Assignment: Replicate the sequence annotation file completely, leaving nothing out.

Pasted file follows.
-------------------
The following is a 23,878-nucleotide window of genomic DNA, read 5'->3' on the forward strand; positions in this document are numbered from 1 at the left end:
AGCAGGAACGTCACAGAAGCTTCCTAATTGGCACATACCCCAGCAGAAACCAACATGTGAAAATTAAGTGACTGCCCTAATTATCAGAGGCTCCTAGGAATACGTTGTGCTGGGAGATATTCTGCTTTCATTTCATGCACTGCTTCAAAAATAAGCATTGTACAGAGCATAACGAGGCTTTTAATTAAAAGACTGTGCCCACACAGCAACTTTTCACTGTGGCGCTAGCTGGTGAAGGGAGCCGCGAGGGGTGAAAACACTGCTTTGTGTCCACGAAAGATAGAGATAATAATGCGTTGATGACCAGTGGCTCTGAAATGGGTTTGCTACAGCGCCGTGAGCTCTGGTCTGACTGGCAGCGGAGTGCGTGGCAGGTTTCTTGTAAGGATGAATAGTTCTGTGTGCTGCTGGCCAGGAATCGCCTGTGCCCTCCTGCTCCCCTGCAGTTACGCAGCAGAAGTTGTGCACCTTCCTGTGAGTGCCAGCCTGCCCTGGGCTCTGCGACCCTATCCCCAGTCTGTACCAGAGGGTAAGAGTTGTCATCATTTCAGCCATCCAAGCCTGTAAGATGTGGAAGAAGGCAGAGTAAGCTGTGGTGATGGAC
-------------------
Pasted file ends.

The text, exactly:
The following is a 23,878-nucleotide window of genomic DNA, read 5'->3' on the forward strand; positions in this document are numbered from 1 at the left end:
AGCAGGAACGTCACAGAAGCTTCCTAATTGGCACATACCCCAGCAGAAACCAACATGTGAAAATTAAGTGACTGCCCTAATTATCAGAGGCTCCTAGGAATACGTTGTGCTGGGAGATATTCTGCTTTCATTTCATGCACTGCTTCAAAAATAAGCATTGTACAGAGCATAACGAGGCTTTTAATTAAAAGACTGTGCCCACACAGCAACTTTTCACTGTGGCGCTAGCTGGTGAAGGGAGCCGCGAGGGGTGAAAACACTGCTTTGTGTCCACGAAAGATAGAGATAATAATGCGTTGATGACCAGTGGCTCTGAAATGGGTTTGCTACAGCGCCGTGAGCTCTGGTCTGACTGGCAGCGGAGTGCGTGGCAGGTTTCTTGTAAGGATGAATAGTTCTGTGTGCTGCTGGCCAGGAATCGCCTGTGCCCTCCTGCTCCCCTGCAGTTACGCAGCAGAAGTTGTGCACCTTCCTGTGAGTGCCAGCCTGCCCTGGGCTCTGCGACCCTATCCCCAGTCTGTACCAGAGGGTAAGAGTTGTCATCATTTCAGCCATCCAAGCCTGTAAGATGTGGAAGAAGGCAGAGTAAGCTGTGGTGATGGAC